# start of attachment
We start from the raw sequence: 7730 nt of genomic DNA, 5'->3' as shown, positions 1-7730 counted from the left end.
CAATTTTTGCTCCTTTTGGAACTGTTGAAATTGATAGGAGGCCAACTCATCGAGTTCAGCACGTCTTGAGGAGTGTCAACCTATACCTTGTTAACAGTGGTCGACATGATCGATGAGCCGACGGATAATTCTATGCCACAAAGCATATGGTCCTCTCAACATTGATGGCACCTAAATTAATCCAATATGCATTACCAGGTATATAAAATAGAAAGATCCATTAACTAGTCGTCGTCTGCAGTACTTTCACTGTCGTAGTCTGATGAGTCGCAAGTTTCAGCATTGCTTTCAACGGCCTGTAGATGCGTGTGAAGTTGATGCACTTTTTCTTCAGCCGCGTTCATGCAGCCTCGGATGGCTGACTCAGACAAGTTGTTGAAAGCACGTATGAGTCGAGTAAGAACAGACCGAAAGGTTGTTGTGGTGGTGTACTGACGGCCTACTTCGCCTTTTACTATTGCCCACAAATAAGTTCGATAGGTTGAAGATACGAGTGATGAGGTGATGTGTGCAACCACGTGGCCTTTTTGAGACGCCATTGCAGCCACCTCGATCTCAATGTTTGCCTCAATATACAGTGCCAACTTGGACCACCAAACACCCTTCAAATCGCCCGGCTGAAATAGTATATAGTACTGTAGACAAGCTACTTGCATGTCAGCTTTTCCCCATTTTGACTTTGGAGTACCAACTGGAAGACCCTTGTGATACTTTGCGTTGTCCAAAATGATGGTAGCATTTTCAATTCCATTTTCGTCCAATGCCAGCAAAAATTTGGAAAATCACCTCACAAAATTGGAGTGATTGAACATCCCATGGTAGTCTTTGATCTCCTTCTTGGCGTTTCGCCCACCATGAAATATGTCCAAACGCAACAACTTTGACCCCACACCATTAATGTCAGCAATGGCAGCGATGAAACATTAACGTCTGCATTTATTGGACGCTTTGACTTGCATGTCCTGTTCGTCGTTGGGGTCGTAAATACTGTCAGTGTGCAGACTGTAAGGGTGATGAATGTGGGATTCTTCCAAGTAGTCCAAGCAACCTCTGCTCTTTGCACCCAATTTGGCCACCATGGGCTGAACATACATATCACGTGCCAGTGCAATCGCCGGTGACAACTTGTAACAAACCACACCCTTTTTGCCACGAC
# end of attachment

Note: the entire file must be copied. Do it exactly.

We start from the raw sequence: 7730 nt of genomic DNA, 5'->3' as shown, positions 1-7730 counted from the left end.
CAATTTTTGCTCCTTTTGGAACTGTTGAAATTGATAGGAGGCCAACTCATCGAGTTCAGCACGTCTTGAGGAGTGTCAACCTATACCTTGTTAACAGTGGTCGACATGATCGATGAGCCGACGGATAATTCTATGCCACAAAGCATATGGTCCTCTCAACATTGATGGCACCTAAATTAATCCAATATGCATTACCAGGTATATAAAATAGAAAGATCCATTAACTAGTCGTCGTCTGCAGTACTTTCACTGTCGTAGTCTGATGAGTCGCAAGTTTCAGCATTGCTTTCAACGGCCTGTAGATGCGTGTGAAGTTGATGCACTTTTTCTTCAGCCGCGTTCATGCAGCCTCGGATGGCTGACTCAGACAAGTTGTTGAAAGCACGTATGAGTCGAGTAAGAACAGACCGAAAGGTTGTTGTGGTGGTGTACTGACGGCCTACTTCGCCTTTTACTATTGCCCACAAATAAGTTCGATAGGTTGAAGATACGAGTGATGAGGTGATGTGTGCAACCACGTGGCCTTTTTGAGACGCCATTGCAGCCACCTCGATCTCAATGTTTGCCTCAATATACAGTGCCAACTTGGACCACCAAACACCCTTCAAATCGCCCGGCTGAAATAGTATATAGTACTGTAGACAAGCTACTTGCATGTCAGCTTTTCCCCATTTTGACTTTGGAGTACCAACTGGAAGACCCTTGTGATACTTTGCGTTGTCCAAAATGATGGTAGCATTTTCAATTCCATTTTCGTCCAATGCCAGCAAAAATTTGGAAAATCACCTCACAAAATTGGAGTGATTGAACATCCCATGGTAGTCTTTGATCTCCTTCTTGGCGTTTCGCCCACCATGAAATATGTCCAAACGCAACAACTTTGACCCCACACCATTAATGTCAGCAATGGCAGCGATGAAACATTAACGTCTGCATTTATTGGACGCTTTGACTTGCATGTCCTGTTCGTCGTTGGGGTCGTAAATACTGTCAGTGTGCAGACTGTAAGGGTGATGAATGTGGGATTCTTCCAAGTAGTCCAAGCAACCTCTGCTCTTTGCACCCAATTTGGCCACCATGGGCTGAACATACATATCACGTGCCAGTGCAATCGCCGGTGACAACTTGTAACAAACCACACCCTTTTTGCCACGAC